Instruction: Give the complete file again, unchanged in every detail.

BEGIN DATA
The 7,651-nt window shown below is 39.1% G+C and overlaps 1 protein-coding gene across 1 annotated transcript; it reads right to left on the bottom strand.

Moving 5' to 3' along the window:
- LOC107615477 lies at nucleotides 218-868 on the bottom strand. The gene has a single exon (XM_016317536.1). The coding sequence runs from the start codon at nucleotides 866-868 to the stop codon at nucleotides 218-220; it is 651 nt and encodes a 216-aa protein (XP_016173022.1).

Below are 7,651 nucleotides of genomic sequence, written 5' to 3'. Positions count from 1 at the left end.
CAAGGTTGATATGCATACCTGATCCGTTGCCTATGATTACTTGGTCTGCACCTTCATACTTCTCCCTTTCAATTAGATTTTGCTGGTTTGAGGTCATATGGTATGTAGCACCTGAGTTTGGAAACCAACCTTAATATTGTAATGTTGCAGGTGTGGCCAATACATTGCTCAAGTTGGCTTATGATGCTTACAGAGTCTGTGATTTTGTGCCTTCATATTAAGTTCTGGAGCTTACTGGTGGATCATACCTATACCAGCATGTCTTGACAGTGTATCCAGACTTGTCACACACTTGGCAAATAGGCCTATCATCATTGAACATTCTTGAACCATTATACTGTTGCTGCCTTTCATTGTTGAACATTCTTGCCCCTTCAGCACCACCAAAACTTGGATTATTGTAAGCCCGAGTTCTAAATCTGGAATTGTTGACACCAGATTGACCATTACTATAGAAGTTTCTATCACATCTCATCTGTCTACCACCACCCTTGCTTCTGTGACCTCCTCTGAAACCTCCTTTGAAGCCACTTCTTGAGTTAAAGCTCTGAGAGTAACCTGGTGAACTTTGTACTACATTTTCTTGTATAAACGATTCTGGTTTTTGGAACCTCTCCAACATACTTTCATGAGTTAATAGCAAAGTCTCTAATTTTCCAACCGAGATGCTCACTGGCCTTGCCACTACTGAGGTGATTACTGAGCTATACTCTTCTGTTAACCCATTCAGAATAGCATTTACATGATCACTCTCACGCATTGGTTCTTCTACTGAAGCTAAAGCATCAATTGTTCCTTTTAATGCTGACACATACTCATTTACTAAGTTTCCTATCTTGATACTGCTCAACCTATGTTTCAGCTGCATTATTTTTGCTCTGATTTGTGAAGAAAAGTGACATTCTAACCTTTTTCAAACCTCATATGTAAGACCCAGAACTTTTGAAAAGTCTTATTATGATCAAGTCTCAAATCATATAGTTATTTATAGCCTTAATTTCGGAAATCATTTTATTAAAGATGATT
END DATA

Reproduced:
The 7,651-nt window shown below is 39.1% G+C and overlaps 1 protein-coding gene across 1 annotated transcript; it reads right to left on the bottom strand.

Moving 5' to 3' along the window:
- LOC107615477 lies at nucleotides 218-868 on the bottom strand. The gene has a single exon (XM_016317536.1). The coding sequence runs from the start codon at nucleotides 866-868 to the stop codon at nucleotides 218-220; it is 651 nt and encodes a 216-aa protein (XP_016173022.1).

Below are 7,651 nucleotides of genomic sequence, written 5' to 3'. Positions count from 1 at the left end.
CAAGGTTGATATGCATACCTGATCCGTTGCCTATGATTACTTGGTCTGCACCTTCATACTTCTCCCTTTCAATTAGATTTTGCTGGTTTGAGGTCATATGGTATGTAGCACCTGAGTTTGGAAACCAACCTTAATATTGTAATGTTGCAGGTGTGGCCAATACATTGCTCAAGTTGGCTTATGATGCTTACAGAGTCTGTGATTTTGTGCCTTCATATTAAGTTCTGGAGCTTACTGGTGGATCATACCTATACCAGCATGTCTTGACAGTGTATCCAGACTTGTCACACACTTGGCAAATAGGCCTATCATCATTGAACATTCTTGAACCATTATACTGTTGCTGCCTTTCATTGTTGAACATTCTTGCCCCTTCAGCACCACCAAAACTTGGATTATTGTAAGCCCGAGTTCTAAATCTGGAATTGTTGACACCAGATTGACCATTACTATAGAAGTTTCTATCACATCTCATCTGTCTACCACCACCCTTGCTTCTGTGACCTCCTCTGAAACCTCCTTTGAAGCCACTTCTTGAGTTAAAGCTCTGAGAGTAACCTGGTGAACTTTGTACTACATTTTCTTGTATAAACGATTCTGGTTTTTGGAACCTCTCCAACATACTTTCATGAGTTAATAGCAAAGTCTCTAATTTTCCAACCGAGATGCTCACTGGCCTTGCCACTACTGAGGTGATTACTGAGCTATACTCTTCTGTTAACCCATTCAGAATAGCATTTACATGATCACTCTCACGCATTGGTTCTTCTACTGAAGCTAAAGCATCAATTGTTCCTTTTAATGCTGACACATACTCATTTACTAAGTTTCCTATCTTGATACTGCTCAACCTATGTTTCAGCTGCATTATTTTTGCTCTGATTTGTGAAGAAAAGTGACATTCTAACCTTTTTCAAACCTCATATGTAAGACCCAGAACTTTTGAAAAGTCTTATTATGATCAAGTCTCAAATCATATAGTTATTTATAGCCTTAATTTCGGAAATCATTTTATTAAAGATGATT